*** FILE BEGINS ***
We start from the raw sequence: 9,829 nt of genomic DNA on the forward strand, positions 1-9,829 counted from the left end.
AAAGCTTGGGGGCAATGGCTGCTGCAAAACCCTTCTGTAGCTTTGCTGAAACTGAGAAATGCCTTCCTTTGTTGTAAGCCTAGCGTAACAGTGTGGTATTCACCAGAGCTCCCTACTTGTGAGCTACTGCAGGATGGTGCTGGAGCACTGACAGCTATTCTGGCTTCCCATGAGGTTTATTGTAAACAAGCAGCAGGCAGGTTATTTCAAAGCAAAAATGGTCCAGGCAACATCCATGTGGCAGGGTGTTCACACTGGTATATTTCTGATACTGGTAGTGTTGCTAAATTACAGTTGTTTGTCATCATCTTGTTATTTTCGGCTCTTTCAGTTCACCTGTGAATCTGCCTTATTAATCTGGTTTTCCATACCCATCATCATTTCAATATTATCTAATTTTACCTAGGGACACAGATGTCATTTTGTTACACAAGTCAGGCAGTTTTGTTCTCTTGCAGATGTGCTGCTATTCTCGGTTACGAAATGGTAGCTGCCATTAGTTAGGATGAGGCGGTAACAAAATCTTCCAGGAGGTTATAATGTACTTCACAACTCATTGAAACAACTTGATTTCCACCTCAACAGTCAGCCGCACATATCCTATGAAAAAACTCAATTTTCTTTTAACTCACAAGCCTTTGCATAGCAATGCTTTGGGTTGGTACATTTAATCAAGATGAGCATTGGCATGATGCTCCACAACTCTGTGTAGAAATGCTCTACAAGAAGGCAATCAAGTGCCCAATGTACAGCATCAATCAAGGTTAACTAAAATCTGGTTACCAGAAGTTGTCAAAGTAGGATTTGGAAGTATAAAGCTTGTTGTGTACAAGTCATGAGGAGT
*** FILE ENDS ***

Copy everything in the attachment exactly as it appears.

We start from the raw sequence: 9,829 nt of genomic DNA on the forward strand, positions 1-9,829 counted from the left end.
AAAGCTTGGGGGCAATGGCTGCTGCAAAACCCTTCTGTAGCTTTGCTGAAACTGAGAAATGCCTTCCTTTGTTGTAAGCCTAGCGTAACAGTGTGGTATTCACCAGAGCTCCCTACTTGTGAGCTACTGCAGGATGGTGCTGGAGCACTGACAGCTATTCTGGCTTCCCATGAGGTTTATTGTAAACAAGCAGCAGGCAGGTTATTTCAAAGCAAAAATGGTCCAGGCAACATCCATGTGGCAGGGTGTTCACACTGGTATATTTCTGATACTGGTAGTGTTGCTAAATTACAGTTGTTTGTCATCATCTTGTTATTTTCGGCTCTTTCAGTTCACCTGTGAATCTGCCTTATTAATCTGGTTTTCCATACCCATCATCATTTCAATATTATCTAATTTTACCTAGGGACACAGATGTCATTTTGTTACACAAGTCAGGCAGTTTTGTTCTCTTGCAGATGTGCTGCTATTCTCGGTTACGAAATGGTAGCTGCCATTAGTTAGGATGAGGCGGTAACAAAATCTTCCAGGAGGTTATAATGTACTTCACAACTCATTGAAACAACTTGATTTCCACCTCAACAGTCAGCCGCACATATCCTATGAAAAAACTCAATTTTCTTTTAACTCACAAGCCTTTGCATAGCAATGCTTTGGGTTGGTACATTTAATCAAGATGAGCATTGGCATGATGCTCCACAACTCTGTGTAGAAATGCTCTACAAGAAGGCAATCAAGTGCCCAATGTACAGCATCAATCAAGGTTAACTAAAATCTGGTTACCAGAAGTTGTCAAAGTAGGATTTGGAAGTATAAAGCTTGTTGTGTACAAGTCATGAGGAGT